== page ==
The applicant is asked to bring code written before. It can be open source code, a side project, client work or a small subset of the codebase from a previous position (if this is something the candidate is allowed to do). We’ll sit around the applicant’s computer and challenge the choices made and how it turned out. We believe that it’s a good way to discover what a candidate is capable of. Of course we know that all code in a codebase can’t be perfect, but there’s a lot to be learned in the tradeoffs and teachings of old code.
We’re proud of our own code and often show pieces of it to candidates at this point in the process to see how they react to it and grasp it. This also helps them to get some confidence that they won’t be working on spaghetti code.
After this there is an interview with someone working a lot with product management. This is important because we consider ourselves a product company, so we are looking for people interested in what we are building. It is also a good opportunity for applicants to ask more questions about the project.
Finally the applicant has a small interview with someone from another team - it could be the person responsible for international expansion, the head of communication or someone at customer support. This is a way to make sure every department is aligned on who we hire as well as show the applicant what the rest of their future colleagues look like. It’s also an opportunity to for the applicant to get insights about the company’s culture - not just the engineering team.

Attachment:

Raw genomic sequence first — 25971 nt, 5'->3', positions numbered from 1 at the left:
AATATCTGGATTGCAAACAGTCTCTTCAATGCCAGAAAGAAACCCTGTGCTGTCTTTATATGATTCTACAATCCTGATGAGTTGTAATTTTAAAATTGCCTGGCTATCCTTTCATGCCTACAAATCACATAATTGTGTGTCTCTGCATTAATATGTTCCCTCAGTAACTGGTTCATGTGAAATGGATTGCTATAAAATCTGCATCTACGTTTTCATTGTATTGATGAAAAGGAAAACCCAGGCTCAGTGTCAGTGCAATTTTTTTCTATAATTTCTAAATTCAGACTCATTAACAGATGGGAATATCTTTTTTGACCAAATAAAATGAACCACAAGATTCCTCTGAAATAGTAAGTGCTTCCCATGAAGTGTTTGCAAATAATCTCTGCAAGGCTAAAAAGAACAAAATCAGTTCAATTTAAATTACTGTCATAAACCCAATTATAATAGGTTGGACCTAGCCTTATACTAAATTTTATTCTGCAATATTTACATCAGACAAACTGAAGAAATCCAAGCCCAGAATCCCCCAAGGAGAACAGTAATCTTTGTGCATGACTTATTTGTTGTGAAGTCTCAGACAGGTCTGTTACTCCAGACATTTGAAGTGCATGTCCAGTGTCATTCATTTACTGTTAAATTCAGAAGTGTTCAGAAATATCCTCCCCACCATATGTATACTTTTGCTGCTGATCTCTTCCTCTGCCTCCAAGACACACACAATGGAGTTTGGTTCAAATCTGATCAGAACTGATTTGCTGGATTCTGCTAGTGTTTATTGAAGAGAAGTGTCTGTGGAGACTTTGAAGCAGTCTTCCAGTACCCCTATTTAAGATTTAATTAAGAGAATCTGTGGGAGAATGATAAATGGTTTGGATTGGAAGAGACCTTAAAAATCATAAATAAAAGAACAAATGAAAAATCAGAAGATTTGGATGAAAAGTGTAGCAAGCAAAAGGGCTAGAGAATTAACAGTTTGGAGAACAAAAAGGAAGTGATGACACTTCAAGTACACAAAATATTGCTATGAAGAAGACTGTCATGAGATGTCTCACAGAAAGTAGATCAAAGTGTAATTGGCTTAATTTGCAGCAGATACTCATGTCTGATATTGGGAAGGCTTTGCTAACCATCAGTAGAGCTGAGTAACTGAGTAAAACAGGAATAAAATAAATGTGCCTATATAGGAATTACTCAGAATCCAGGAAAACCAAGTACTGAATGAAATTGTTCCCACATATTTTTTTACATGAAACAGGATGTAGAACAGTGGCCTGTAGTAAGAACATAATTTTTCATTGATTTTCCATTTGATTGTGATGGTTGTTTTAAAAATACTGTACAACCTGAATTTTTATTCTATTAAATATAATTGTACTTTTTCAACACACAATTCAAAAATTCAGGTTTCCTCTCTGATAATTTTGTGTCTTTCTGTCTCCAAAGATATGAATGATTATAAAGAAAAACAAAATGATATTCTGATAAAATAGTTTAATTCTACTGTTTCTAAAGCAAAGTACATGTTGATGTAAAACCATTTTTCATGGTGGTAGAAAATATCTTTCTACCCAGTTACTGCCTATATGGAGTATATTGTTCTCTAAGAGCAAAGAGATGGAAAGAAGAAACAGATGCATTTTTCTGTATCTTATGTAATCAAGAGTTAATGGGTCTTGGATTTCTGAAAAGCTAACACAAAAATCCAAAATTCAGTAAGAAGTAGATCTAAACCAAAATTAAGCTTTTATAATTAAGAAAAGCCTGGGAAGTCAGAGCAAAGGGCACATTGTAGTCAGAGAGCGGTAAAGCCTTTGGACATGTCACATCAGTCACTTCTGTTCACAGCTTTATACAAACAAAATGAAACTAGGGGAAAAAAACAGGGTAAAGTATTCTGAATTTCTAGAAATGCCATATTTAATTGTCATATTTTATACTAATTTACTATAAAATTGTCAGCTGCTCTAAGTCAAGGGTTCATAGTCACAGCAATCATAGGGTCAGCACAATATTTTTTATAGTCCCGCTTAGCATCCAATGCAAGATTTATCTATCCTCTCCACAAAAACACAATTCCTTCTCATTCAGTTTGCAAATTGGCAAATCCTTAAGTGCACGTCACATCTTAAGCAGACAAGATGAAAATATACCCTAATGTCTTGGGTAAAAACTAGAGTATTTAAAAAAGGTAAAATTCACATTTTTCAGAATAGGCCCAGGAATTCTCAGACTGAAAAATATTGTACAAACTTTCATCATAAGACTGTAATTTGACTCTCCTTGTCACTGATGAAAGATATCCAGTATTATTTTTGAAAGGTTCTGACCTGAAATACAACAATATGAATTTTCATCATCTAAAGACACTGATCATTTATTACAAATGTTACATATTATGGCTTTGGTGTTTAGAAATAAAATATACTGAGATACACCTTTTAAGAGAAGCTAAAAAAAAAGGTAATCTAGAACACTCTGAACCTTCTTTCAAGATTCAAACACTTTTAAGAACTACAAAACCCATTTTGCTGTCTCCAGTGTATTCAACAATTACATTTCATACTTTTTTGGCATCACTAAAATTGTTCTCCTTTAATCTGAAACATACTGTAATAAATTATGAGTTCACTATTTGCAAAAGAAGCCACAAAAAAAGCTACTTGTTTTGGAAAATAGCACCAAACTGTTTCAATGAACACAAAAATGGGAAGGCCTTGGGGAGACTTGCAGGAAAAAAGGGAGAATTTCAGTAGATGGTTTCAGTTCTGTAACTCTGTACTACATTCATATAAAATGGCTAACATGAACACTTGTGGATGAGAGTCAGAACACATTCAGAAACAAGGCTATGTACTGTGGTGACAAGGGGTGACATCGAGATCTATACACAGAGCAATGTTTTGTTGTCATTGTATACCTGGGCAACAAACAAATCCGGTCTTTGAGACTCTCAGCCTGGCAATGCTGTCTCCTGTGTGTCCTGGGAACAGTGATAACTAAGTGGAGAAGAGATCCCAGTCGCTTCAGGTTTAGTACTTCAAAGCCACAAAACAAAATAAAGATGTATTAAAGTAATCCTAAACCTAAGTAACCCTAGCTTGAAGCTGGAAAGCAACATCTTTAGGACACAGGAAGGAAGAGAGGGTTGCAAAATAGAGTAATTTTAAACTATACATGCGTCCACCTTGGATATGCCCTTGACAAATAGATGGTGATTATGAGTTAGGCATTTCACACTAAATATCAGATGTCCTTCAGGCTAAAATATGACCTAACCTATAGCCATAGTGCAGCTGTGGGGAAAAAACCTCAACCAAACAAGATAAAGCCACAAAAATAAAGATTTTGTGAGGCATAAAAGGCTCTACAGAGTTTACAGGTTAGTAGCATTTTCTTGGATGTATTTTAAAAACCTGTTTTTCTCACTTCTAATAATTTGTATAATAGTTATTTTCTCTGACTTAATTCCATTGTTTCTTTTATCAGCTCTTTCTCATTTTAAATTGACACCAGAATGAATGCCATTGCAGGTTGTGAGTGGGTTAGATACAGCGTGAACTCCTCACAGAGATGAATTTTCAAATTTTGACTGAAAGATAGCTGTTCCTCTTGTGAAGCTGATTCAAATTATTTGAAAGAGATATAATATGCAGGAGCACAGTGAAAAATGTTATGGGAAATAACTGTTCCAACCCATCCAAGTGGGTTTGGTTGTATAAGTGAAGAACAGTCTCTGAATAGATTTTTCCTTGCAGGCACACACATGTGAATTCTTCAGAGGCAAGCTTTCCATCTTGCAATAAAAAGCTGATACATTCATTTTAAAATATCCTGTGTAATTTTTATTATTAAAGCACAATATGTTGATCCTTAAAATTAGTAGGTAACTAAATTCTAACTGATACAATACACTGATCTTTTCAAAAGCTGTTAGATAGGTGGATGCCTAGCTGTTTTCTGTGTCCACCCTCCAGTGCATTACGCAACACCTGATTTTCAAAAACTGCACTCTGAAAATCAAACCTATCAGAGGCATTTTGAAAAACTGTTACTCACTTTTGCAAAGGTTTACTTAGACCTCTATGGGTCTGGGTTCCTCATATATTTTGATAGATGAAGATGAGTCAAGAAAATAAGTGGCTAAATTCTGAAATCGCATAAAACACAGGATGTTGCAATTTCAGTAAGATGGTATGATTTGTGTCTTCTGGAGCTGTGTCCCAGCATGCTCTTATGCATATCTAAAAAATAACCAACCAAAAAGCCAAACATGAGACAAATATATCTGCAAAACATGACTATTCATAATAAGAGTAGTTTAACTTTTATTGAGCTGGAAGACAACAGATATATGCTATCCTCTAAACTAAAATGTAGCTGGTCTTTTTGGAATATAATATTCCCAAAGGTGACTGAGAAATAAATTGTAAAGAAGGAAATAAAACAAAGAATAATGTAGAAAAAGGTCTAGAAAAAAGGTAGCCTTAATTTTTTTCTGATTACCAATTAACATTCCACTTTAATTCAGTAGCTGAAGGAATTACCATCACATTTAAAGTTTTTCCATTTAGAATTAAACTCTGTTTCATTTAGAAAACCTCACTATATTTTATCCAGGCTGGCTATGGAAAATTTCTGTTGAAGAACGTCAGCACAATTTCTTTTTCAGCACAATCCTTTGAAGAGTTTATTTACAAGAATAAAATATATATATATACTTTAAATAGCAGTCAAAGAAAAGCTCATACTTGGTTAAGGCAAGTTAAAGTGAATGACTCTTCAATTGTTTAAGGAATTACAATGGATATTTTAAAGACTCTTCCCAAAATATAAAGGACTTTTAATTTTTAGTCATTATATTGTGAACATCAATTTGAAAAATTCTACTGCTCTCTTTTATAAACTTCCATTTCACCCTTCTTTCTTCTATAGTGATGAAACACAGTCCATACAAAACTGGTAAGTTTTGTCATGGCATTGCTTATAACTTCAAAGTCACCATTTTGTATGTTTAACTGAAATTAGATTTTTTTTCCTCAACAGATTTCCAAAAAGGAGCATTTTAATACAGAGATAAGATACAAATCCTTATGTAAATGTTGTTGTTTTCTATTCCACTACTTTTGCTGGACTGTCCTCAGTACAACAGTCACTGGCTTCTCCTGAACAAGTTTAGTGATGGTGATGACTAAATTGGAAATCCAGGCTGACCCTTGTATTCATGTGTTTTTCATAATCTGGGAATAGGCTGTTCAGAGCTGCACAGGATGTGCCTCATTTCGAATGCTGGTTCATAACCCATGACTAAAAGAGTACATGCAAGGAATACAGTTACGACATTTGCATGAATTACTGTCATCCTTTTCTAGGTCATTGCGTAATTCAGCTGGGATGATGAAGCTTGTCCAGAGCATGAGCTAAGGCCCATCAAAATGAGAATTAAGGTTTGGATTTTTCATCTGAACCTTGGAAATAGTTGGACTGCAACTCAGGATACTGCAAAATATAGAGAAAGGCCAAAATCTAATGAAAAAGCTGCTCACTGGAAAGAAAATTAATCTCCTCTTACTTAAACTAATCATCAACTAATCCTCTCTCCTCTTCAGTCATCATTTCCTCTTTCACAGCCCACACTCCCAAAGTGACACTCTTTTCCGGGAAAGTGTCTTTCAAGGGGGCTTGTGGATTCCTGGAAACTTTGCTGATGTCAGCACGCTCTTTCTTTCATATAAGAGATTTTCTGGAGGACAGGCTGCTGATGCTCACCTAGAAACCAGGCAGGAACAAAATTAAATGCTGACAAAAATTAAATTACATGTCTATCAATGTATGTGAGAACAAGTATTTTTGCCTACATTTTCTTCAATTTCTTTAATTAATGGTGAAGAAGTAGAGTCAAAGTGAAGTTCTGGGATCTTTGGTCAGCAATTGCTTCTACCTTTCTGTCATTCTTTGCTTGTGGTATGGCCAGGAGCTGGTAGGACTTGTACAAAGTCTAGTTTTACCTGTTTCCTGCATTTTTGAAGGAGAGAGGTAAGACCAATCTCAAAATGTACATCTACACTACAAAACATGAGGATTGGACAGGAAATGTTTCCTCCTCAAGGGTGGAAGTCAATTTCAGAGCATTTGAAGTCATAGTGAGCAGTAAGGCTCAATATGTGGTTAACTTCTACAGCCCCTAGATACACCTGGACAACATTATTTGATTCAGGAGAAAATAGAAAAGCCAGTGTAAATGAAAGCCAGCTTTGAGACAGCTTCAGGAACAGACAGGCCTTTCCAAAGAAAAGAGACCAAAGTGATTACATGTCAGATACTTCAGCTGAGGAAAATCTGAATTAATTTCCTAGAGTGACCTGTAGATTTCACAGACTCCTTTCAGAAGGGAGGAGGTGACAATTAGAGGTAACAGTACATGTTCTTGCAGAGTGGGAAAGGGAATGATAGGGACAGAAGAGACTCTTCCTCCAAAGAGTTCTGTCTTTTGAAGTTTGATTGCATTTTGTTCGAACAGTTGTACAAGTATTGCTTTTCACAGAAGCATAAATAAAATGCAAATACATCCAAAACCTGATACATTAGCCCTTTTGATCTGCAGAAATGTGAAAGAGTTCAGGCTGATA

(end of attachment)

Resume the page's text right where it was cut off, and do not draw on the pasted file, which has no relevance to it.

Once everybody agrees that the person would be a good fit, we ask for past references to contact. In every case so far it’s been a formality, but we prefer to be safe on this one.
If this goes well we discuss all the remaining topics, like finalizing the exact offer.
Personally I think that this process works quite well. We avoid the pitfalls of whiteboard interviews, but still get a great sense of the technical capabilities of applicants.
It is a bit time consuming, but hiring is too important to be cutting corners, and I feel like the amount of time we ask of applicants remains reasonable. We also had a lot of people - that we hired or not - telling us that the process was a good experience because the exercices and conversations were interesting. The current team is also a great example that this process helps us find the right people.
Of course, like everything we do, this process will evolve and this post will probably be outdated soon. However the guiding principles of trying to have an interview process close to the reality of the job will remain the same.
I mostly talked about the process after a candidate applied, so here is a little information about how we hope to get candidate’s attention.
All our job offers try to give a sense of what the position is going to be about. We don’t shy away from sharing info about our stack, our projects or our internal processes. We also want to be inclusive by not requiring a specific degree, opening remote for certain positions and making otherselves visibles to as many communities as we can.
We are present in meetups so that anyone can meet a Drivy employee and ask questions about our open positions and have an informal chat. For instance lately we hosted ParisRB (large Ruby meetup), Women On Rails and Paris Ruby Workshop. Our developers also tend to go to various conferences and get to chat with a lot of people there as well.